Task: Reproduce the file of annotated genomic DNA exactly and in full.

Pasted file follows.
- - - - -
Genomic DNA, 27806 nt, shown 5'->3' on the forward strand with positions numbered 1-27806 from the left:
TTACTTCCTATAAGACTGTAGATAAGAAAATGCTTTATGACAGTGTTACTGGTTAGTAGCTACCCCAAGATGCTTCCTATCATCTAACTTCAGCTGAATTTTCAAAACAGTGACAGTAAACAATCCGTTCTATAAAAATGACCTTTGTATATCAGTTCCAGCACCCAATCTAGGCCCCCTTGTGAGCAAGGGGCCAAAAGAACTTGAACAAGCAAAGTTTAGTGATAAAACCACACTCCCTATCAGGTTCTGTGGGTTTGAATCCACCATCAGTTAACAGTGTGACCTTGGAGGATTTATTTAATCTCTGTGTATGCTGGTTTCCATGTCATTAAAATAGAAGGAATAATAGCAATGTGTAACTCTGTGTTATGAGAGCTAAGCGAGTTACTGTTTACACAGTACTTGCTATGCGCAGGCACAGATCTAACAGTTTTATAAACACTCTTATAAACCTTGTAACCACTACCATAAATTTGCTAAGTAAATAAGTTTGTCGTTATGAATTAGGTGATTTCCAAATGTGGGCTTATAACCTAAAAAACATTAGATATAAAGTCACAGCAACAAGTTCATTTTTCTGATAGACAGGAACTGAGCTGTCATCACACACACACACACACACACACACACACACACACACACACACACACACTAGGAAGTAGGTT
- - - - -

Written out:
Genomic DNA, 27806 nt, shown 5'->3' on the forward strand with positions numbered 1-27806 from the left:
TTACTTCCTATAAGACTGTAGATAAGAAAATGCTTTATGACAGTGTTACTGGTTAGTAGCTACCCCAAGATGCTTCCTATCATCTAACTTCAGCTGAATTTTCAAAACAGTGACAGTAAACAATCCGTTCTATAAAAATGACCTTTGTATATCAGTTCCAGCACCCAATCTAGGCCCCCTTGTGAGCAAGGGGCCAAAAGAACTTGAACAAGCAAAGTTTAGTGATAAAACCACACTCCCTATCAGGTTCTGTGGGTTTGAATCCACCATCAGTTAACAGTGTGACCTTGGAGGATTTATTTAATCTCTGTGTATGCTGGTTTCCATGTCATTAAAATAGAAGGAATAATAGCAATGTGTAACTCTGTGTTATGAGAGCTAAGCGAGTTACTGTTTACACAGTACTTGCTATGCGCAGGCACAGATCTAACAGTTTTATAAACACTCTTATAAACCTTGTAACCACTACCATAAATTTGCTAAGTAAATAAGTTTGTCGTTATGAATTAGGTGATTTCCAAATGTGGGCTTATAACCTAAAAAACATTAGATATAAAGTCACAGCAACAAGTTCATTTTTCTGATAGACAGGAACTGAGCTGTCATCACACACACACACACACACACACACACACACACACACACACACACACACTAGGAAGTAGGTT